It's knowing that your door is always open and your path is free to walk,
That makes me tend to leave my sleeping bag rolled up and stashed behind your couch.
And it's knowing I'm not shackled by forgotten words and bonds and the ink stains that have dried upon some line,
That keeps you in the back roads by the rivers of my memory, that keeps you ever gentle on my mind.
It's not clinging to the rocks and ivy planted on their columns now that bind me,
Or something that somebody said because they thought we fit together walkin'.
It's just knowing that the world will not be cursing or forgiving when I walk along some railroad track and find
That you're moving on the back roads by the rivers of my memory and for hours you're just gentle on my mind.
Though the wheat fields and the clotheslines and the junkyards and the highways come between us,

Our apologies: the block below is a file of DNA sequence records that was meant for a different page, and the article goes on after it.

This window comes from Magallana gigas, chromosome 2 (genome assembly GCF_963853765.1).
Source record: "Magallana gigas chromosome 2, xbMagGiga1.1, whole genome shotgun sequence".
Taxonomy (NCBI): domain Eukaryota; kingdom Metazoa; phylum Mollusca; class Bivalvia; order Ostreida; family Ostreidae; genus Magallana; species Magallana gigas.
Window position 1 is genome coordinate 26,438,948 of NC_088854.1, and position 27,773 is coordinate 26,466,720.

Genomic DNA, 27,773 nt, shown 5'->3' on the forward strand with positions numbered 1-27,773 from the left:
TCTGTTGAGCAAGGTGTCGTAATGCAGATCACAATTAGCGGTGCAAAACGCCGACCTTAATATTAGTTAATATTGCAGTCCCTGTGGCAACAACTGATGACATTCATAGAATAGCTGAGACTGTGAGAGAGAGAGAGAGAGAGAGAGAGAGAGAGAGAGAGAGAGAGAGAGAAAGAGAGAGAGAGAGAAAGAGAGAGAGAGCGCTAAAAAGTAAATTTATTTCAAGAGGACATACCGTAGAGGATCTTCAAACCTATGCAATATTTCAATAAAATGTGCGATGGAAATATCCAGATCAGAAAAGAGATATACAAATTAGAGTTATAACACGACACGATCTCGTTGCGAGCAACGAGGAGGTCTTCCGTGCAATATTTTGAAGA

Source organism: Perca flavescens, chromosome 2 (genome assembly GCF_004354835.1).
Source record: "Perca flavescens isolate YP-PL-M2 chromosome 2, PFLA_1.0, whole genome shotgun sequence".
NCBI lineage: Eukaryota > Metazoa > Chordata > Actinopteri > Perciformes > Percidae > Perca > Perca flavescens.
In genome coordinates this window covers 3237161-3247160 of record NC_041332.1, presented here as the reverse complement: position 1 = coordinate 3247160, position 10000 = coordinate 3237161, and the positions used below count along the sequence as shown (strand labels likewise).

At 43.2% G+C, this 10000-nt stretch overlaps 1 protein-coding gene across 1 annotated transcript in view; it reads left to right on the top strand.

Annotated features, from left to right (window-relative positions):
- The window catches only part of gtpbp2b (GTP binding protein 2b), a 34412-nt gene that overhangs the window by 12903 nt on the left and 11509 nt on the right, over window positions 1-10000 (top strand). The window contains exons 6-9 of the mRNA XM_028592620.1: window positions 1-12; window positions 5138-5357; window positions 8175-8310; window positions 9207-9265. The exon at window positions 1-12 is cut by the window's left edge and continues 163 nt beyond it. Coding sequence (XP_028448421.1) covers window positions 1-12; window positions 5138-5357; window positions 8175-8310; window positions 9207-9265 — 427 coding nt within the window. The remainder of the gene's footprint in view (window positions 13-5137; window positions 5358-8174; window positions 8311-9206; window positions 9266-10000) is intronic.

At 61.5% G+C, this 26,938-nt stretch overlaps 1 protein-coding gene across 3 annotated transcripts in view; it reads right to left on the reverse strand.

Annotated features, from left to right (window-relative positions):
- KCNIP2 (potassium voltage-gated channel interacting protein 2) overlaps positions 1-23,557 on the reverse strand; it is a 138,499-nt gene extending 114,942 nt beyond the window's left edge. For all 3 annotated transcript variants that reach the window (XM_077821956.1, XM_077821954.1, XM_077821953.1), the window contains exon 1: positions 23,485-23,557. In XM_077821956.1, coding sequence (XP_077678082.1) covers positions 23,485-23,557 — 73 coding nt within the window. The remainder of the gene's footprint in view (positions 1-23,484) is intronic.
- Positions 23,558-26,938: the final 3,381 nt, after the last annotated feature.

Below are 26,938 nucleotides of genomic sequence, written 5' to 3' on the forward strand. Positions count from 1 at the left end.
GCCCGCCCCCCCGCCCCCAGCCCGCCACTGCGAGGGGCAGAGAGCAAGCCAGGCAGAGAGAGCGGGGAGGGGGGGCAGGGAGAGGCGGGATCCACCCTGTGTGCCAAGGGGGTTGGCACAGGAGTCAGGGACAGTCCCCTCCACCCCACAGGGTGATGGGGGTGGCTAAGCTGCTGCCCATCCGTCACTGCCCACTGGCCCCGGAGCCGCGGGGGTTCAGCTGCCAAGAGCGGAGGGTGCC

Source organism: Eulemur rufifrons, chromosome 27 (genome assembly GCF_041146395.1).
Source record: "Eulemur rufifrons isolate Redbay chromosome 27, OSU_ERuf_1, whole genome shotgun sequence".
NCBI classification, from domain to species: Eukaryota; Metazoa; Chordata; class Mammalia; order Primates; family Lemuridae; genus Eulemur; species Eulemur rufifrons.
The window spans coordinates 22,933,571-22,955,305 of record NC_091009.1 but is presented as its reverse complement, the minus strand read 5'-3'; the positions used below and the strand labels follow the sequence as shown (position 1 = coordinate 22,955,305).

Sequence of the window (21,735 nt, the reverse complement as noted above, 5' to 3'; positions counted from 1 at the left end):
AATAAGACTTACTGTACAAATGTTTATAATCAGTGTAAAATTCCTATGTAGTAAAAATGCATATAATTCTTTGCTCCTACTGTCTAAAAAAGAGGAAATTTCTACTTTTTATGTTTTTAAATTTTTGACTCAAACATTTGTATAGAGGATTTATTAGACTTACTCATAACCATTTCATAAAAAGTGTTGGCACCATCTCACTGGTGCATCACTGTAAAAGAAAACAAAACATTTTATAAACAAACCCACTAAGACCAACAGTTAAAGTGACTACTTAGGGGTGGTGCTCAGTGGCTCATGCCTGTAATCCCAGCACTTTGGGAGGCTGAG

And some other woman's crying to her mother 'cause she turned and I was gone.
I still might run in silence, tears of joy might stain my face and the summer sun might burn me till I'm blind,
But not to where I cannot see you walkin' on the back roads, by the rivers flowing gentle on my mind.
I dip my cup of soup back from a the gurglin', crackling cauldron in some train yard;
My beard a roughn'ning coal pile and a dirty hat pulled low across my face;
Through cupped hands 'round a tin can, I pretend to hold you to my breast and find,
That you're wavin' from the back roads by the rivers